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100 days until Rugby World Cup - on the field

getty

    02 Jun 2011     getty

Nobody knows this better than the All Blacks themselves, with the leadership group meeting with coaches and management last month to discuss the upcoming tournament.

A focus to look ahead, at the here and the now, has taken something of a back seat for the All Blacks as they openly acknowledge there have been aspects of their preparation in the past that may have affected their campaigns.

As for the team itself, little more at this stage could be done.

The All Blacks finished 2010 as the International Rugby Board’s number one ranked rugby nation, winning 13 from 14 test matches, holding the Bledisloe Cup with a 3-1 series victory over the Wallabies, whitewashing the Investec Tri Nations, before heading to Europe to record a touring Grand Slam.

Most questions regarding players that could be answered were, but for one or two lingering points.

Sonny Bill Williams heralded arrival in a black jersey has created uncertainty as to who will constitute the All Blacks starting second five-eighth, while competition in some places – such as scrumhalf – will be intriguing posers to be sorted by the selectors as they name their final 30-man World Cup squad.

Three weeks of the Investec Super Rugby regular season remain, and three more will entail the expanded final’s series.

Debate and consternation around the All Blacks selection table will be heating up, but for all of the opinion regarding the final makeup of the cherished men to break a 24-year World Cup drought, the key selections will be straight forward.

All Blacks captain Richie McCaw, Dan Carter, Brad Thorn, Mils Muliaina, Keven Mealamu, Conrad Smith and Andrew Hore constitute the leadership group.

A question could float over Hore, whose form has hardly been benchmark setting of late, but he has proven himself and has the exact qualities required on the grandest of stages.  Muliaina and Smith could also fall into this category, playing for teams that have struggled this season, but their class won’t be questioned.

Henry will also call on a host of players that he called on back in 2004, when he first took the coaching reigns, with Ma’a Nonu, Joe Rokocoko, Jimmy Cowan, Piri Weepu, Jerome Kaino and Tony Woodcock all names that will figure in selection reckonings.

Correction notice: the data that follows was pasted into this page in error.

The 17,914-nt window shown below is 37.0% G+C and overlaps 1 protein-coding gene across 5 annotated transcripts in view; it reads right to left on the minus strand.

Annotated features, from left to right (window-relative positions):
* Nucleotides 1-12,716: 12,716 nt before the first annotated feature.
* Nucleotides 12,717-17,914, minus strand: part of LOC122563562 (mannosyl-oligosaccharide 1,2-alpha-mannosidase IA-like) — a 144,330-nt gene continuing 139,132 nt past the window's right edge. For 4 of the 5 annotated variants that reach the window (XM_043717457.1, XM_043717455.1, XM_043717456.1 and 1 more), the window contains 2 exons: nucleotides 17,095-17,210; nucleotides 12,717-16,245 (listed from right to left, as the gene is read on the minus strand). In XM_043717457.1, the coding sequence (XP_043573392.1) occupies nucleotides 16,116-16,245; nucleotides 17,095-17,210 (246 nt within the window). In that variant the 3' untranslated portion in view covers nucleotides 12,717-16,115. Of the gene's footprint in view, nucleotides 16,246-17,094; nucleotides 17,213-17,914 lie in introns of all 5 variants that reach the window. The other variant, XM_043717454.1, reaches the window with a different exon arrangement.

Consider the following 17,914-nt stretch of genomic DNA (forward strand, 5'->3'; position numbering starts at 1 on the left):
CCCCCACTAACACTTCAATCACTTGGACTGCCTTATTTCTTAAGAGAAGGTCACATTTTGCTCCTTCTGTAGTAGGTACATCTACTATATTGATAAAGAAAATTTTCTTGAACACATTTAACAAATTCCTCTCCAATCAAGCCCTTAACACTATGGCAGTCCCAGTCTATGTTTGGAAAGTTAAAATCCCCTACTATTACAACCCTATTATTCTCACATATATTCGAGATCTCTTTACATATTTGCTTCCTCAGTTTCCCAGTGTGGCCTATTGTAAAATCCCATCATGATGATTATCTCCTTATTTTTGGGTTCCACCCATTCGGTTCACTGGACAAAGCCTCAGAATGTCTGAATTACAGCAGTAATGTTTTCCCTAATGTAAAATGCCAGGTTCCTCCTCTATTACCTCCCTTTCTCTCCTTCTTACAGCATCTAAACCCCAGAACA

Others who filled invaluable roles for Henry in the past will not take place in the upcoming World Cup, with former captain Tana Umaga still running around but an elder statesman, while number eight Rodney So’oialo has struggled with back injuries of late.

Some will be firmly on the radar, but will anxiously wait for their injuries to heal.

Israel Dagg, Isaia Toeava and Colin Slade are names that come to mind. Their potential inclusion presents a myriad of factors to consider. Slade has had precious little time to cement his claims as a genuine backup playmaker, while strike players like ‘Ice’ have shown their x-factor this season.

There could be some bolters, with Matt Todd and Robbie Fruean coming to mind, but selection of such players will largely depend on whether or not the selectors feel they have enough options to certain positions.

But overall form, considered by some the most important facet in selection, is clearly on the side of New Zealand’s flagship players.

McCaw and Carter are hitting form, Sonny Bill continues to show development, the Franks brothers are scrumming titans, while Mealamu is in remarkable touch.

Ex All Blacks who have not recently featured in the side are also putting their hands up, with Adam Thomson, Ben Smith and Sean Maitland putting in consistent displays.

Selection will then take a back seat to other factors that can influence on the field.

The match at Suncorp Stadium again reinforced that referees can have a factor on the result, and while this may be galling to supporters, they are prone to mistakes like any other player – calling the laws of the game as they see them.